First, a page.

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Monday, October 15, 2018

More people-to-people contact between two neighbours Bangladesh - India would allay misconception

For a greater understanding
More people-to-people contact between India and Bangladesh would go a long way in allaying the misconceptions that many in Assam harbour against Bangladeshi migrants.


Bangladesh, Assam, border terrorism, NRC, West Bengal, Digital Security Act, Mamata Banerjee, Bangladeshi migrants
People from Bangladesh are often perceived as trouble makers and unwanted guests in Northeastern states, especially Assam. One of the Bangladesh-bordering states (apart from West Bengal, Meghalaya and Tripura), Assam has witnessed a massive uprising against illegal migrants from that country and its implications are still visible.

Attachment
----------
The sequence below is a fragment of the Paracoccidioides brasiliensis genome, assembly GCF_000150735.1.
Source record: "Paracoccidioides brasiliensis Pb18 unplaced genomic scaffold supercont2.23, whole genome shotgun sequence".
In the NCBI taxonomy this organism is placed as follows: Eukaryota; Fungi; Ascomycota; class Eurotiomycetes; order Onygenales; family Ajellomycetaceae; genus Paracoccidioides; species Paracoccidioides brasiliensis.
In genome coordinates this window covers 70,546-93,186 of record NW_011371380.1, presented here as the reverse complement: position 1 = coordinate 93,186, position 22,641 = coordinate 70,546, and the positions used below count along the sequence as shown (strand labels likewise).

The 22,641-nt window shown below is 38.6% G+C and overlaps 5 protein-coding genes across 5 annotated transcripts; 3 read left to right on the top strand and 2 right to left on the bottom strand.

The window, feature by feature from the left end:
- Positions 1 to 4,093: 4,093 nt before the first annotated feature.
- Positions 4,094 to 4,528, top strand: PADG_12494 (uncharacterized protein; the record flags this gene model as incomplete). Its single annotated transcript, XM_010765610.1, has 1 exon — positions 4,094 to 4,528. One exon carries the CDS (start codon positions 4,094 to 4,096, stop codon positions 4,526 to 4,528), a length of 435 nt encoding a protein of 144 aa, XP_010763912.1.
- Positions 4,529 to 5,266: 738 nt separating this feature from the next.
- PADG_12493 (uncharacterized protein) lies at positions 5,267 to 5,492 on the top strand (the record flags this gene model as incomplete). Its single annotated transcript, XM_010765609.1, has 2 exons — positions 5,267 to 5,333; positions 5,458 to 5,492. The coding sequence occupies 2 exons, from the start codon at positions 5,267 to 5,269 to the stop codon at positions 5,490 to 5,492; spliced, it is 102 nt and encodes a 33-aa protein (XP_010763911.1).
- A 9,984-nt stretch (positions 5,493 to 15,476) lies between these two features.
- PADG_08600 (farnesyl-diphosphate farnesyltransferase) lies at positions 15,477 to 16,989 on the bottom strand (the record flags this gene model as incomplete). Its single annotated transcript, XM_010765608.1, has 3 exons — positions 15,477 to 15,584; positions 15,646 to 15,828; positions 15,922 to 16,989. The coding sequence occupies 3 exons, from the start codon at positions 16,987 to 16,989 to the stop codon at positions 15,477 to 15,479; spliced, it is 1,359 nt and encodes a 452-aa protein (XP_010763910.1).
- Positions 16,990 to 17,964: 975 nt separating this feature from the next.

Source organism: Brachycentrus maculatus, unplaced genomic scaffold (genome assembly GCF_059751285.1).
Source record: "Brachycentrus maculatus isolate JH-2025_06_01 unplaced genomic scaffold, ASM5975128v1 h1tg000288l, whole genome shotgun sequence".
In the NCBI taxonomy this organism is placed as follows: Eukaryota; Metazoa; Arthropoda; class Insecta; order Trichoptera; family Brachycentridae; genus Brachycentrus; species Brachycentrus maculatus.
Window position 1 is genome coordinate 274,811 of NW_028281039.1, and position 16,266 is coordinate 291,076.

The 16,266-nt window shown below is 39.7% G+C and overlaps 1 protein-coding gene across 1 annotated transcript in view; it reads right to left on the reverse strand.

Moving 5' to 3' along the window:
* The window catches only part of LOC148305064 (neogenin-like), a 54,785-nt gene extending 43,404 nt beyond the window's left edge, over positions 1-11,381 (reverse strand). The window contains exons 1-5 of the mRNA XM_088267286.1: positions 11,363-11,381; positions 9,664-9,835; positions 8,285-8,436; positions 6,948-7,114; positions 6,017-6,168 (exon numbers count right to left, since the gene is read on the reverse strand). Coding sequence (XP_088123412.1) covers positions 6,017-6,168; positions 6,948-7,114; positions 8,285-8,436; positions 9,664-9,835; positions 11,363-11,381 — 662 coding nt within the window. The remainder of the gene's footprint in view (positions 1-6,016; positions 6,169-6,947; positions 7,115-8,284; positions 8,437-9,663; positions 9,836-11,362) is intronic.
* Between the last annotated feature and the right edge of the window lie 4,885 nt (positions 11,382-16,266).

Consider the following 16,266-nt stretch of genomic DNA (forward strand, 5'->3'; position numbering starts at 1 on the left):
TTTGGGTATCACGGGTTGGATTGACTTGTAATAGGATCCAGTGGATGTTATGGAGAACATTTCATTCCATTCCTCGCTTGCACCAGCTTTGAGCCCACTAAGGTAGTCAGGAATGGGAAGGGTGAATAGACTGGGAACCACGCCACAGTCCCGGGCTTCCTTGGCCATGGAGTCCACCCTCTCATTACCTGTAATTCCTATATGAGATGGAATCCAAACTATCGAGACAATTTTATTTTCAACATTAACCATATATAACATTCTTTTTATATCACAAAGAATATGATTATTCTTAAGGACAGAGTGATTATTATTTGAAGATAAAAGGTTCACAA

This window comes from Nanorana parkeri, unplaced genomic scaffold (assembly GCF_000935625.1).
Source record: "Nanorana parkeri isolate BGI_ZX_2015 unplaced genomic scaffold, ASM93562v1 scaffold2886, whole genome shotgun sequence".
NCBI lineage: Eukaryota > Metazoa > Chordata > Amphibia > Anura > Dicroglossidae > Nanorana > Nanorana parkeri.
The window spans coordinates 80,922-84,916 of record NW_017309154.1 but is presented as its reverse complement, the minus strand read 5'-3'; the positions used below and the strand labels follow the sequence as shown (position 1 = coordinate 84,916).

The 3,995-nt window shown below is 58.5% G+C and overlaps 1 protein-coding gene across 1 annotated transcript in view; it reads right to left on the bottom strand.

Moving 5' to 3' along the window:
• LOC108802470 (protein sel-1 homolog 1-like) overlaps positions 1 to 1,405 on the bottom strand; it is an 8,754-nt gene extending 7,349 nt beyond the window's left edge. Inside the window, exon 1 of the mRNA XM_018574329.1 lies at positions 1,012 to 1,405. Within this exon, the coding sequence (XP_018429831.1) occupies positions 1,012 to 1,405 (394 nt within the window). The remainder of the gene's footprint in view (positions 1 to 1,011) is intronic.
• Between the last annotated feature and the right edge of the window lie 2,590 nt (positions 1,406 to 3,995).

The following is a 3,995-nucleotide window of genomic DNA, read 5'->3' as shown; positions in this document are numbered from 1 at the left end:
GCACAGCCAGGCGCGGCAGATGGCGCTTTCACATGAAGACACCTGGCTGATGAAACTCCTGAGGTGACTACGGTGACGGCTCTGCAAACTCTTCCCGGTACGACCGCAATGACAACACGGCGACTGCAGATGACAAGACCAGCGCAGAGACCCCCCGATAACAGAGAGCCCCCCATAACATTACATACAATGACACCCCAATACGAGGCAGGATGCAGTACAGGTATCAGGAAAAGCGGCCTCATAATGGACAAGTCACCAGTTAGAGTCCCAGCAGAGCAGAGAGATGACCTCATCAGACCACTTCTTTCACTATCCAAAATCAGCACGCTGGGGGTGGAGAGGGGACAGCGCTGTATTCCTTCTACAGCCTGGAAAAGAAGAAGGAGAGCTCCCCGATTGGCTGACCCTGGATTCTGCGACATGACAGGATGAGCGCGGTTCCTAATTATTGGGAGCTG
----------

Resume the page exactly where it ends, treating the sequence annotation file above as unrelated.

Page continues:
But lately, India and Bangladesh have reached a steady bilateral relationship after many decades of diplomatic hiccups. The governments in New Delhi and Dhaka now regularly share common issues in an atmosphere of confidence and friendship. The mutual trust has been further heightened after resolving half-a-century- old border demarcation disputes. Duty-free trade, joint venture infrastructure projects, commerce, tourism, visa regime, communication through road, rail, river and air were a few areas of discussion between both nations. The talks on sharing of water from 56 international rivers are also in progress.
With authentic intelligence sharing by both New Delhi and Dhaka, cross-border terrorism has reduced to a great extent. At least the rigorous crackdowns on separatist militants hailing from Assam, Manipur, Meghalaya and Tripura by various Bangladeshi government agencies have made the country almost free from those armed leaders and their cadres.
Interacting with a group of Guwahati- based scribes through video conferencing from Dhaka recently, senior Bangladeshi journalist and political commentator Saleem Samad said that there should not be any North-eastern separatist leader running their militant camps from Bangladesh. Many leaders including United Liberation Front of Assam president Arabinda Rajkhowa were silently handed over to Indian agencies by Dhaka in the recent past.